Knud C. Knudsen
353rd Infantry

Sunday, June 17, 2007

Signing at Borders

Yesterday my local Borders in Lawrence, Kansas, hosted a book signing and reception for me, in honor of Airball being named to the 2007–2008 William Allen White Award list (the student book award in Kansas), and Lisa, the Borders manager, and Annie, the children’s books manager, really went out of their way to make it wonderful. They set me—and a mountain of my books—right inside the front door and put out cookie and strawberry shake samples from the café to entice patrons over to the table. Annie stayed with me, welcoming customers and gushing about Airball. I felt like a celebrity.

I saw one of the girls I met at Thursday’s library visit in Eudora. She brought a friend who hadn't been able to come to the library, which really touched me. Several friends stopped by, including one of my dearest college friends, who has been moving around the country the last ten years for her husband’s job and who recently moved back. It was great to see her.

In fact, it was a great day all the way around.

Thursday, June 14, 2007

Chatting in Eudora

Today I went to the library for lunch. No kidding. The Eudora Public Library in Eudora, Kansas, invited me to their Brown Bag Teen Summer Reading group. About ten kids came, and we met outside on a shady spot on the library lawn. I talked a bit about writing and my books, then we chatted while we ate. The kids asked smart questions, and I tried to come up with at least semi-intelligent answers. It was relaxed and informal, and I had a really good time. One of the girls from the group told me she wants to be a writer and a journalist, which is great. I love to hear from kids who are pursuing their dreams.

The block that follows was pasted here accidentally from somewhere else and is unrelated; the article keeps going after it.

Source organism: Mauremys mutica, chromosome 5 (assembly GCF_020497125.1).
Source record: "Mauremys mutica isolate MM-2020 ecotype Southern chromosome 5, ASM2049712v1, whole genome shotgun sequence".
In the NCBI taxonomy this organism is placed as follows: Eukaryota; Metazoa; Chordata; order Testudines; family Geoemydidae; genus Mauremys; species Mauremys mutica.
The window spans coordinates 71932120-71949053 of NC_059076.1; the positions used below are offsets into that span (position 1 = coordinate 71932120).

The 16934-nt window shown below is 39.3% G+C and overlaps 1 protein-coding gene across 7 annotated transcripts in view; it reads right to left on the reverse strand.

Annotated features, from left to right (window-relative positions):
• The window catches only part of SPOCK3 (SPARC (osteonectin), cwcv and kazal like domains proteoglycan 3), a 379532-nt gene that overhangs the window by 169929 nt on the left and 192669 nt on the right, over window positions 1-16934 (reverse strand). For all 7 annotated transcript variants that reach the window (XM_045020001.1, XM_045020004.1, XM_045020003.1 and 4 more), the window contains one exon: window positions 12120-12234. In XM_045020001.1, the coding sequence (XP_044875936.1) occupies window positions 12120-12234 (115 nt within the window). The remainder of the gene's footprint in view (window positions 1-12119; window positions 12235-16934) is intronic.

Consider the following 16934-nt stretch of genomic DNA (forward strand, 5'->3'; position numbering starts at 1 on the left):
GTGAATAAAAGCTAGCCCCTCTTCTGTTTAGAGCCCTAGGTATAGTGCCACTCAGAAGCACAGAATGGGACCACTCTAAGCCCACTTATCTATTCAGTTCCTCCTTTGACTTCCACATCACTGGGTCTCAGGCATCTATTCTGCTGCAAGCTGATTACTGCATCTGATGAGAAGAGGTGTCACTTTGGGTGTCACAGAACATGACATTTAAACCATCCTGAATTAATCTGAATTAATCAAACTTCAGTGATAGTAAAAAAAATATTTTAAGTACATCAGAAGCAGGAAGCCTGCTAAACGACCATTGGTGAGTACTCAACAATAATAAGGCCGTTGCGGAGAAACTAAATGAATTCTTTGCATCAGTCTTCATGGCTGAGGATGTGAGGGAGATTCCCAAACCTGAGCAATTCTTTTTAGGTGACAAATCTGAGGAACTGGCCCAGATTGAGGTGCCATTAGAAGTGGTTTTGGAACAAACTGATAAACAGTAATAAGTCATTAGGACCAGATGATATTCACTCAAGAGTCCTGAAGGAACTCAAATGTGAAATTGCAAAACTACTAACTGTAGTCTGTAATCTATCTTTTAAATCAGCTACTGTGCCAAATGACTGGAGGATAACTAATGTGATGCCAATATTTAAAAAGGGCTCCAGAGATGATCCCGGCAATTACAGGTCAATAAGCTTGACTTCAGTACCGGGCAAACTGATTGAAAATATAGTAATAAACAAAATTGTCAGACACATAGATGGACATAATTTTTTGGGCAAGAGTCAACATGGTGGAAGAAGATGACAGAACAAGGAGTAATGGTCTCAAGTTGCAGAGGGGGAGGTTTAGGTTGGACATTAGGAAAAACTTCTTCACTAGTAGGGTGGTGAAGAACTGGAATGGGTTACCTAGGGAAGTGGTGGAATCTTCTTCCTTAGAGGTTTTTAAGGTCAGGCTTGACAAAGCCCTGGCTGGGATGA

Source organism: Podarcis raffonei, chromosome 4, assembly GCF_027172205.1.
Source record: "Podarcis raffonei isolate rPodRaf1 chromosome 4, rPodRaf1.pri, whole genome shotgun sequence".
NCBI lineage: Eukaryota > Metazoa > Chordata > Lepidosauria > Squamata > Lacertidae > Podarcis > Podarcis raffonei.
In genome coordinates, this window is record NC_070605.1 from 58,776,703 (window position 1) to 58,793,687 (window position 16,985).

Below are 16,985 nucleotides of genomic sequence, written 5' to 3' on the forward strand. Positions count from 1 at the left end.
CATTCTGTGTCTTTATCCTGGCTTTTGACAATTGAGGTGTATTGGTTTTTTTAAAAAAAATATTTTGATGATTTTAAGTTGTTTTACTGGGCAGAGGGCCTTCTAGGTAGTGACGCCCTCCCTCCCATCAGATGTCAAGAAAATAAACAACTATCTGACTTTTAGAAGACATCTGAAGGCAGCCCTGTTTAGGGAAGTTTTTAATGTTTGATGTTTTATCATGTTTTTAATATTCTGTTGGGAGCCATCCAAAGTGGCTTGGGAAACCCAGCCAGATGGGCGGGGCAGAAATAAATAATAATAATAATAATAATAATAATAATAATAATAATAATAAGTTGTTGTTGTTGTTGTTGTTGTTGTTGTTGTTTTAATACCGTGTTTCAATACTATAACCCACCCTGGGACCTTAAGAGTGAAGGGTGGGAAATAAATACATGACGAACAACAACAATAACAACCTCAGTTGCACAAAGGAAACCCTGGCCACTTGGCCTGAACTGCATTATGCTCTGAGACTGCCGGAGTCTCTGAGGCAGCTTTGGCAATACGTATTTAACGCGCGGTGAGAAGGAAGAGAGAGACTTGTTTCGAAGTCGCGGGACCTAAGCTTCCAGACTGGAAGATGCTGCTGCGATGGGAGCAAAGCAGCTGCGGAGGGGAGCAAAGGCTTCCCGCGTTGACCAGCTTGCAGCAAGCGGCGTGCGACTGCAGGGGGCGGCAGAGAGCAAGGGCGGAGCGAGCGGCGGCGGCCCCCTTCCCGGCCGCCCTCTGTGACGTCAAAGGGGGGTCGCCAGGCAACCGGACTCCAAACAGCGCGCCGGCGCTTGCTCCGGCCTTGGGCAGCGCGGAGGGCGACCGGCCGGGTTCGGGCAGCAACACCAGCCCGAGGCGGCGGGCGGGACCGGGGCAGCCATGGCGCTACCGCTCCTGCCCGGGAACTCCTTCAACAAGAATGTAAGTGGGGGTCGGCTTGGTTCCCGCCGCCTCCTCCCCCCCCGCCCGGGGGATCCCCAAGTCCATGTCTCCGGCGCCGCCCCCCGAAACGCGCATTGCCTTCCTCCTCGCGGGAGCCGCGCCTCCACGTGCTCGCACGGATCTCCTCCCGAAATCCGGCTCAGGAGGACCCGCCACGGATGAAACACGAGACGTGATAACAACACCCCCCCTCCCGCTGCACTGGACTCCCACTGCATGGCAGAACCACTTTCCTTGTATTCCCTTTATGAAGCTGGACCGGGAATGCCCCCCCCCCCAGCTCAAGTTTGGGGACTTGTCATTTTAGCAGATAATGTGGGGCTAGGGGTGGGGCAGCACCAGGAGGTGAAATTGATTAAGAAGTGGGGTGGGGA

Wednesday, June 13, 2007

On the Wings of Heroes

I just finished Richard Peck’s On the Wings of Heroes and loved it. I wasn’t sure I would at first. I love historical fiction, but when I started this book, I was afraid it would be one of those “wasn’t life better and more charming back in the day” author memoirs thinly disguised as fiction. I shouldn’t have worried. Richard Peck is too good a writer for that. I’ve loved his recent books, including A Long Way From Chicago, A Year Down Yonder, and Fair Weather.

On the Wings of Heroes is the ambling and episodic tale of Davy Bowen, a boy coming of age during WWII. The episodes are held together by the over-arching question of whether Davy’s older brother, Bill, a pilot flying missions from England, will survive and return home. The story is sometimes funny, sometimes heart-wrenching, sometimes both.

Which is my very favorite kind of story.

Sunday, June 10, 2007

Fun in Emporia

Okay, so when most people think of fun, the words “Emporia, Kansas” don’t usually leap to mind, but I had a great time at the Author Extravaganza at the Town Crier Bookstore in Emporia yesterday. The store was packed with writers—over forty of us—signing books and chatting with patrons, bookstore employees, and each other. Several school librarians brought their libraries’ copies of Airball for me to sign, and my cousin, who lives in Emporia, tracked me down just to say hi and get me to sign a book. Plus Emporia has one of those lovely old downtowns, with wide streets, tall buildings, and independent non-chain shops—hardware stores, coffee shops, Town Crier, of course, and a gourmet chocolate shop.

Now that I’m home, I’m getting ready for a teen brown bag lunch and book talk next Thursday at noon at the Eudora Public Library.

Tuesday, June 05, 2007

Love Letter to Bookstores

This Saturday, June 9, from 11 a.m. to 1 p.m., I’ll be part of the Author Extravaganza, a booksigning of over forty Kansas authors at Town Crier in Emporia. Once again, I am humbled by how enthusiastically my regional bookstores have embraced Airball: My Life in Briefs. Here, in no particular order (except the chaotic order in which my brain spits them out), are a few of the bookstores that have gone out of their way to promote Airball, with a big thank you and a cyber hug to each of them:

Town Crier BookstoreEmporia, Kansas
Becky at Town Crier has been promoting my book, stocking my book at regional library fairs, and has invited me to participate in the Author Extravaganza.

Oread BooksUniversity of Kansas, Lawrence, Kansas
Lisa at Oread arranged three booksignings for me right after Airball came out, including a group signing during their annual holiday faculty and staff open house. The staff has really promoted Airball and at one point displayed it in three different areas of the store.